The concept of “specialty broking” may be somewhat unique to the wholesale industry. However, the retail industry has been dabbling in “global broking” for years, said Letha Heaton, senior vice president, marketing and sales, at Deerfield, Ill.-based Shand Morahan & Company. According to Heaton, large retailers such as Marsh, Aon and Willis have global broking offices where they aggregate the business through one group or one individual to leverage the markets for better commissions, better turnaround, and better deals. “That’s a pretty typical retail profile,” Heaton said. “But the model is unique for wholesalers … I haven’t seen a lot of wholesalers do this.”

Greg Buonocore, underwriting manager for D&O at the Atlanta, Ga.-based RSUI, said the lack of coordinated efforts has been a problem in the wholesale community for sometime.

“Wholesalers have traditionally, for whatever reason, been at a little bit of a disadvantage in that they have not coordinated their effort; not all of them, but most of them, and Swett is the biggest,” Buonocore said.

Buonocore added that when wholesale D&O professionals are hired, “they are kind of hired under the theory that they will create their own fiefdom—it’s yours and as the old saying goes in our business, you eat what you kill.” He noted that the Aons, Willises, and Marshes of the world generally have a leader, or a “big cheese,” who doesn’t have to worry about building their own book of business.

Buonocore also said Swett & Crawford is RSUI’s largest broker, and while he maintains relationships with all branch offices, the new division and coordinated efforts between the offices will be a big help when trying to get the word out. “I see it as an advantage,” he said. “It’s important to have a coordinated effort, especially in a product line that is as dynamic as D&O that changes almost on a monthly basis.” He believes the new SCPSG division will be a big win for retailers as well. “The agent community will look at this as a big positive because they’re pooling talent.”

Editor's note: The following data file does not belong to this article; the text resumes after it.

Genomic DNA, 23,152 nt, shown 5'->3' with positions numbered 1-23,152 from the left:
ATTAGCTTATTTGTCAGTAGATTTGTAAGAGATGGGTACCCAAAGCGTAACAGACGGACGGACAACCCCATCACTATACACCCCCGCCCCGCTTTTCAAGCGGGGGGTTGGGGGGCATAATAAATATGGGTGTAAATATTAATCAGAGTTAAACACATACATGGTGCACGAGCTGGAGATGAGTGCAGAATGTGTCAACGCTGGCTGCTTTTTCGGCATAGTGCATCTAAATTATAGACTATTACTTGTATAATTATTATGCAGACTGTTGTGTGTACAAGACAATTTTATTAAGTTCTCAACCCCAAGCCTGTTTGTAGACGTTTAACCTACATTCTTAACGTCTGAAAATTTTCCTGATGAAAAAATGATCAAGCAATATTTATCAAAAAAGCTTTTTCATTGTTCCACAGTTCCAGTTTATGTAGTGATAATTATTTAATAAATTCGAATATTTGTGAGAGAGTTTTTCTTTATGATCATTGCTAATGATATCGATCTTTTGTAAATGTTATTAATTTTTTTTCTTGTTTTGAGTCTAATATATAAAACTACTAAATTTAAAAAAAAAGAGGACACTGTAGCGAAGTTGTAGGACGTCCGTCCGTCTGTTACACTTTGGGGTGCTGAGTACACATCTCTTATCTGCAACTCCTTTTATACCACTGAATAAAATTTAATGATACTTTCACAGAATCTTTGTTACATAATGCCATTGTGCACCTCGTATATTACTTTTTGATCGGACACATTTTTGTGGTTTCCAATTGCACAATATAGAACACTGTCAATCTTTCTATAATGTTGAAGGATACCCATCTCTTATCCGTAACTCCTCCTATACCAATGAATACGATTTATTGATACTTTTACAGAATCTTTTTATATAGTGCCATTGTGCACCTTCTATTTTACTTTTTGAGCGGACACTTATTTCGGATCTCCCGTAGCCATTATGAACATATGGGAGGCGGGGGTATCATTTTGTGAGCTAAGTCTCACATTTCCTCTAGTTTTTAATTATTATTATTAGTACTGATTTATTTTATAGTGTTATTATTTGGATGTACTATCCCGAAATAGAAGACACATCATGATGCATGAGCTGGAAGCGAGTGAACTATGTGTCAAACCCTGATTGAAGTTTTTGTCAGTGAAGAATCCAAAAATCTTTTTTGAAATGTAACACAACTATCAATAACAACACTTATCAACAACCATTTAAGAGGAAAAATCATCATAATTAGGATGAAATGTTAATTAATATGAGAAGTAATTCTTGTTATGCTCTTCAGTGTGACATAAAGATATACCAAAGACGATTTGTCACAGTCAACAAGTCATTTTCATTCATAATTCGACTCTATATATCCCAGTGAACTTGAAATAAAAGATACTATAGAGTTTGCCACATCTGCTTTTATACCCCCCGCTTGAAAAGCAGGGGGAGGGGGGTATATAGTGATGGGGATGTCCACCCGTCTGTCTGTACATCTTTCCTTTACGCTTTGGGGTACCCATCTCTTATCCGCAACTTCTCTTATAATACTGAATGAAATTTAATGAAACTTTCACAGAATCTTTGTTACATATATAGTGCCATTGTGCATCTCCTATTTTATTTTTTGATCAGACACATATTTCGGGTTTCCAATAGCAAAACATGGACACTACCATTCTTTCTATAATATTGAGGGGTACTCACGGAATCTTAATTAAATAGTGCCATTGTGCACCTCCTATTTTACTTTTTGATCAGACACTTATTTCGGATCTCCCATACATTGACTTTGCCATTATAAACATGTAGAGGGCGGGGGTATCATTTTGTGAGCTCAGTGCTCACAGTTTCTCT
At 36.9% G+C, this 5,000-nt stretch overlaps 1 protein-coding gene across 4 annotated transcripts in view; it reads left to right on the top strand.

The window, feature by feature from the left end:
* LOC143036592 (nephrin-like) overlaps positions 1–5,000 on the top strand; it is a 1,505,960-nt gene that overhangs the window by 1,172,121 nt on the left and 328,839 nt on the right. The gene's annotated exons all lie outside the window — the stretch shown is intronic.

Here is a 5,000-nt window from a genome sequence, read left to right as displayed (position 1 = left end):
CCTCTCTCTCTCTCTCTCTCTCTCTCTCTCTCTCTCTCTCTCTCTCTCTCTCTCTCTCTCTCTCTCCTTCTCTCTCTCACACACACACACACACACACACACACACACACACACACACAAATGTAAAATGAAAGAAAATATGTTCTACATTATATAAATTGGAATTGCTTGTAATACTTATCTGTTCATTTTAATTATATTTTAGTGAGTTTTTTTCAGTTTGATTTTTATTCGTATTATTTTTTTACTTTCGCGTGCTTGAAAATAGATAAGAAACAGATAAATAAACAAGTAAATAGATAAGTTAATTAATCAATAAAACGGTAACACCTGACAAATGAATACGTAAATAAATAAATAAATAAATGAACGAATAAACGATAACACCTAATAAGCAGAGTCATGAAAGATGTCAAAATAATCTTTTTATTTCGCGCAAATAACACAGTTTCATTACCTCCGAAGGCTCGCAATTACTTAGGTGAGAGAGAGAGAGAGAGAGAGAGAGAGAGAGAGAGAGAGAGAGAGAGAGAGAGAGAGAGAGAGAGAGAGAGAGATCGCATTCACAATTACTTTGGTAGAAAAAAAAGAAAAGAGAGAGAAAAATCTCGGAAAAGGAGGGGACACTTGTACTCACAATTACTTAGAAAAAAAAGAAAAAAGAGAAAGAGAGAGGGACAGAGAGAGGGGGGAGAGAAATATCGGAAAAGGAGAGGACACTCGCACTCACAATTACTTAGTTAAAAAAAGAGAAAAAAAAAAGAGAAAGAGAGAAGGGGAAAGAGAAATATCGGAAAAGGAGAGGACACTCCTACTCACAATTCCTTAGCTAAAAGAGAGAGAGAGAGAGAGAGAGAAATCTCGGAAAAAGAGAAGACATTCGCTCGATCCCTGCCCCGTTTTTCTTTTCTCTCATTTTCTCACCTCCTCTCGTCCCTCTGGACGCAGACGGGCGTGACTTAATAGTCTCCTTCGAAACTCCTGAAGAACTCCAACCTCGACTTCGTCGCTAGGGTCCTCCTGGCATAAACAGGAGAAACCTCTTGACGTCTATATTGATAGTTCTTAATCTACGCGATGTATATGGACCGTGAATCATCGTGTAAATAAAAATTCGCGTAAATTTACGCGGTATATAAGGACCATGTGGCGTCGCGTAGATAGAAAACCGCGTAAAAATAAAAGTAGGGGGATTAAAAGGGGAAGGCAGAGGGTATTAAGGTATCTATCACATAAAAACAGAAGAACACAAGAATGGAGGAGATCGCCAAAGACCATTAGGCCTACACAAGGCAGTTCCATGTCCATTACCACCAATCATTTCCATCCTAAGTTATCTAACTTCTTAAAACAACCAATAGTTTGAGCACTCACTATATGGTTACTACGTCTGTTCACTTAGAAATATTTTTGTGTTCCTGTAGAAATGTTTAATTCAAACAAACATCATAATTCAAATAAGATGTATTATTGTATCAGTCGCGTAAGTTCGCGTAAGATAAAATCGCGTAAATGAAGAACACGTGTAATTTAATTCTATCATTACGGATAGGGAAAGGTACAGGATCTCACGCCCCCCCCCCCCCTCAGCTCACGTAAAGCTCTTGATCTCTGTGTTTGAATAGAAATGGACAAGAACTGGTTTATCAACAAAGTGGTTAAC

Heaton noted that White’s book of business already receives great deals from the markets he works with, primarily because he writes lots of business with them. “So my guess is that I don’t think he’s going to see a lot of improvement, but what may happen is some of the affiliated offices that are associated with his business will see that.”

Buonocore said that White is the second largest individual broker for RSUI in the country, writing about $5 million in premium per year personally.

“He gets good service and probably gets put on the top of the pile at times,” Heaton said. “He’s a great producer of ours … he’s our single largest office.”

So, would the SCPSG model be a good fit for other wholesalers, Insurance Journal asked?

“I’m not sure yet what the values are and how this will play out in the market,” Heaton replied. But, to Buonocore, the SCPSG model is a perfect fit. “I think it’s a great model,” he said. “It’s not that Swett is the only firm that does it; there are some firms that do it, but not all of them, and they all should be.”

Heaton did say White will try to get everything a producer needs to be successful—higher commissions, higher service levels, the most experienced underwriter, etc. “But I would tell you that I think Jason already commands pretty high-end service.” And in return, the markets will have to have some balance as well, Heaton said. “Is there a return? Are we getting a good flow of submissions? Are the hit ratios high?”

But according to White, the new division will be a win-win-win for all parties: the markets, the retailers and, of course, Swett & Crawford. “We have had extremely positive reactions to the formation of this division,” he said. “Our markets are going to have a greater ability to peer into Swett and say, ‘OK, now we see what you have in these areas and this is where we want to grow with you.’ If we are increasing market access and market clout then that should translate to a retailer having a better experience with Swett & Crawford,” White said. “My idea is that if we can grow the pie bigger, and the carriers can get a greater piece of the pie, then we’re going to ultimately deliver the ability for the retailer to grow their business.”

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Insurance Journal West July 19, 2004
July 19, 2004